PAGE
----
Creating a guest list can cause complete chaos. Whether it's your mom pushing you to invite all her neighbors or your fiance insisting to cut your coworkers from the list, you're bound to come across some angst in your guest list planning. But not to worry. There is hope. If you follow these top tips, you'll minimize the madness and whittle down your list to the best-case scenario.
Of course you're going to announce your engagement to close friends and family members, but because they're the first ones who'll be invited, they're safe territory. Beyond your immediate clan, don't personally call anyone else until you know the wedding's approximate size and scope, because the first thing people are likely to ask is "When is the wedding?" That way, you can set expectations when you finally announce your news: "We're so excited -- it'll be a tiny ceremony somewhere exotic," or "My parents are springing for a blowout with everyone under the sun, so start watching airfares now!" If people know from the start that they're not likely to be invited because it's a family-only or far-flung affair, they won't be miffed when they don't find a fancy envelope in their mailbox.
Divide Seats Equally
All of the immediate family with input should be given the same number of people to invite, regardless of who's paying. What that means is that if you're having 200 guests and you and your fiance take 100 of the invites, his family should get 50 of the remaining invites and your family should get the final 50. If her folks are divorced, then each of her parents split the 50 evenly. If things work out that smoothly for you, you're lucky, but sticking with that strategy gives you a bulletproof defense against accusations of favoritism. Of course, if one of you is an only child and the other comes from a family of 20, you can reevaluate how to divvy up the numbers. If people grumble, see the next strategy about standing up to bullies.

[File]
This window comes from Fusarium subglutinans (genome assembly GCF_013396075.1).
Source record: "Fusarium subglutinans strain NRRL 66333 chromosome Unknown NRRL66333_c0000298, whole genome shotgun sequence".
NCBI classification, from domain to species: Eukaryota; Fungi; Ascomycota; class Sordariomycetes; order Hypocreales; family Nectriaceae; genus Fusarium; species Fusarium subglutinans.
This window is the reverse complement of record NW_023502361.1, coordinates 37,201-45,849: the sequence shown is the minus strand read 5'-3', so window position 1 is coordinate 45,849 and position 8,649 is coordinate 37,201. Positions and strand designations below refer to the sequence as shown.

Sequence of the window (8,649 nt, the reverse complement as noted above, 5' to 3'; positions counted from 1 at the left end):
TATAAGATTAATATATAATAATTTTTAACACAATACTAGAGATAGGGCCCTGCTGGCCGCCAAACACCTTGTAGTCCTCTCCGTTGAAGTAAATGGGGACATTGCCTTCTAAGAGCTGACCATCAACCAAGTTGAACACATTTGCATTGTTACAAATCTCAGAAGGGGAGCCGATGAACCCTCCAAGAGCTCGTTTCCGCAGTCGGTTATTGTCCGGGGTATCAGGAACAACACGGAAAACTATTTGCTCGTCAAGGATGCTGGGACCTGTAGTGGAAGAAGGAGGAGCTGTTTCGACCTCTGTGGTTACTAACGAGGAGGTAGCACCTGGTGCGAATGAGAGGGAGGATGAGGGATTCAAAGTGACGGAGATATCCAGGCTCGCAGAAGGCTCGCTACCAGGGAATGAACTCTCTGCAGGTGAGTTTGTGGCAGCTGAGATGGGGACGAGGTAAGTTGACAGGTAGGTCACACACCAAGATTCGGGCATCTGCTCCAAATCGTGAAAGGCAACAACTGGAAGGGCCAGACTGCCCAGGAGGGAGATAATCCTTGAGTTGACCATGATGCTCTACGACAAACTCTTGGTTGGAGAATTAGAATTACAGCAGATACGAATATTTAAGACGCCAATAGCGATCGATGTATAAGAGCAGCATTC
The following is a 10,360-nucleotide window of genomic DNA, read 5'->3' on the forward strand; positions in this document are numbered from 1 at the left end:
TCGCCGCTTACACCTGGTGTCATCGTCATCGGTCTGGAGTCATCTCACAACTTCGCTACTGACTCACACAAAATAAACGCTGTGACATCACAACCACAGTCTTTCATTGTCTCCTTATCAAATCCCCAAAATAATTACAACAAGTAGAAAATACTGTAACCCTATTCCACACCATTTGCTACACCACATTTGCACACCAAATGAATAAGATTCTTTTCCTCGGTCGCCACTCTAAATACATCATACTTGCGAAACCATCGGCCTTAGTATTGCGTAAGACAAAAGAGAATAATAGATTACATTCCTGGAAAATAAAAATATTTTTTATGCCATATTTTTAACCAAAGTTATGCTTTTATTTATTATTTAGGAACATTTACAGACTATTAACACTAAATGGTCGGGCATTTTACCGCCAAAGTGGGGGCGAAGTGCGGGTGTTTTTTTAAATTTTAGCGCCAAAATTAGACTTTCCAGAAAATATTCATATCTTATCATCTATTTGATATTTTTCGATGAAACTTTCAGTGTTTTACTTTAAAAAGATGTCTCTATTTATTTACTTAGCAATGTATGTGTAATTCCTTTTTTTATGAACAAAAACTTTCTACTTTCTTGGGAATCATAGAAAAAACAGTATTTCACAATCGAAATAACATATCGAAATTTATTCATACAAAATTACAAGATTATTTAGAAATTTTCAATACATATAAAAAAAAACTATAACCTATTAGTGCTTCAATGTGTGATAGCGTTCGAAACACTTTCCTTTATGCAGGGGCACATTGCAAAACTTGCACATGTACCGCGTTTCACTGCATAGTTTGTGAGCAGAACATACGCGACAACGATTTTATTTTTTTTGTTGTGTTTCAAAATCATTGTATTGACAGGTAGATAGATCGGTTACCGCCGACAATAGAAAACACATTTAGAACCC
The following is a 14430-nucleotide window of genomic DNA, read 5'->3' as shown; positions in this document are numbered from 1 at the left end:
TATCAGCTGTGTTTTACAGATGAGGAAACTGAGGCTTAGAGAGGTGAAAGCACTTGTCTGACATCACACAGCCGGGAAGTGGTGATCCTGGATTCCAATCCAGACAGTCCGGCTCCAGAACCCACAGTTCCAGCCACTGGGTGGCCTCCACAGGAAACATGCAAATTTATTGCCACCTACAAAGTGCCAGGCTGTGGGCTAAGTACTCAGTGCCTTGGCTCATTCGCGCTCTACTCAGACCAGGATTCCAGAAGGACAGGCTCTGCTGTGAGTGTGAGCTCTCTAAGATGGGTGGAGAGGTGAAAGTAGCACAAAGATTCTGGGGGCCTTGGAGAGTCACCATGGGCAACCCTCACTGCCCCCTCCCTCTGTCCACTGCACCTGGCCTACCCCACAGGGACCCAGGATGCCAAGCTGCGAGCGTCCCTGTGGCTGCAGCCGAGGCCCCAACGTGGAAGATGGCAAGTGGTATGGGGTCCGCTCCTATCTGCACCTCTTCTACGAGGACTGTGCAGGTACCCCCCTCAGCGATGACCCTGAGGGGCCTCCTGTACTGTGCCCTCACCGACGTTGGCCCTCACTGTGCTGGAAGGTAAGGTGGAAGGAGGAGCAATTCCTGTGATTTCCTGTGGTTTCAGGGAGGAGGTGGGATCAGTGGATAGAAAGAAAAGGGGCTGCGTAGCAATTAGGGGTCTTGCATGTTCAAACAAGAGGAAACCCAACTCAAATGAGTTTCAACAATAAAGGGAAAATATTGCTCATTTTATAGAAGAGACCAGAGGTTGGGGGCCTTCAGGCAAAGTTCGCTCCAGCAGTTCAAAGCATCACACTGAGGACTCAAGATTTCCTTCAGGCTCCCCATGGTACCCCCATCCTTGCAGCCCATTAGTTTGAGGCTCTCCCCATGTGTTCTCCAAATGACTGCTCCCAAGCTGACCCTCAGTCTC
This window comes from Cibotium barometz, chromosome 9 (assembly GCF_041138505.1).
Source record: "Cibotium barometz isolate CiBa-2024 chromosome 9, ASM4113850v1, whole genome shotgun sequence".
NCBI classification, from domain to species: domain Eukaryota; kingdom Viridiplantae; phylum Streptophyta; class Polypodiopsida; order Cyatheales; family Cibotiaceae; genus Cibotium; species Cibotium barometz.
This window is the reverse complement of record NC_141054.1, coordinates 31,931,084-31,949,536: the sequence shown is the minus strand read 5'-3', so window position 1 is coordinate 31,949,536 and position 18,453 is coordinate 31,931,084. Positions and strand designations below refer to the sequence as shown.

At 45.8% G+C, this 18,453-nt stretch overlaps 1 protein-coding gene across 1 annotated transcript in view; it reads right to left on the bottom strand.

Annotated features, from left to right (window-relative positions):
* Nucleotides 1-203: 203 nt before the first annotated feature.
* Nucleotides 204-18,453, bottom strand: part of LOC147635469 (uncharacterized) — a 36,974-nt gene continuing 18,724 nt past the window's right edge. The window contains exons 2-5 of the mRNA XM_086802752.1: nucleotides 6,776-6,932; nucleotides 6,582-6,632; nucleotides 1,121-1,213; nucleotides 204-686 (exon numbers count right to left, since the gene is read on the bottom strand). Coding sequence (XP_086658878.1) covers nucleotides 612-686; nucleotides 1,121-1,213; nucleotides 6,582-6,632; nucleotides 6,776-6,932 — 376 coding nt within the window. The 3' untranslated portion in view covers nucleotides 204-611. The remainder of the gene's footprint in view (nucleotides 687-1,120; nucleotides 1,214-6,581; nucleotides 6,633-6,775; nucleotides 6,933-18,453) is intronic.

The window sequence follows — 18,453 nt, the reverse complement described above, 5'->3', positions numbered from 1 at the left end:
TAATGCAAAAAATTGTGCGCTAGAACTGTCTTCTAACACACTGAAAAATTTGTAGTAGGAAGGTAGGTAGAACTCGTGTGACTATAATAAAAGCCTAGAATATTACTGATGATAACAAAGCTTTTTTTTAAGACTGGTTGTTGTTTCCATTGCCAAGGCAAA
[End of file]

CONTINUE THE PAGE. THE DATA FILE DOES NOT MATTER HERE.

To minimize confusion, wait to request your parents and in-law's guest lists until you've given them their target number.
Don't Be Bullied By Parents and Soon-to-be In-laws
Set and stick to boundaries. This can be tricky if one set of parents is footing the bill and demands a greater slice of the guest list. But when it comes down to it, this is your event. Sometimes it's just a matter of increasing the size of the guest list, and the parent who goes over their number of invites can pay for the overflow. But often your site caps the guest count. That means if his mom wants to invite more people (say, all of her bridge partners), either your family or you two will have to invite fewer guests. Be resolute. Explain to his mom that even though she is generously paying for the fete, this is a celebration for everyone involved, and everyone must participate on an equal footing. It may not be easy or pleasant, but if you start to bend, you're in for a tidal wave of last-minute requests.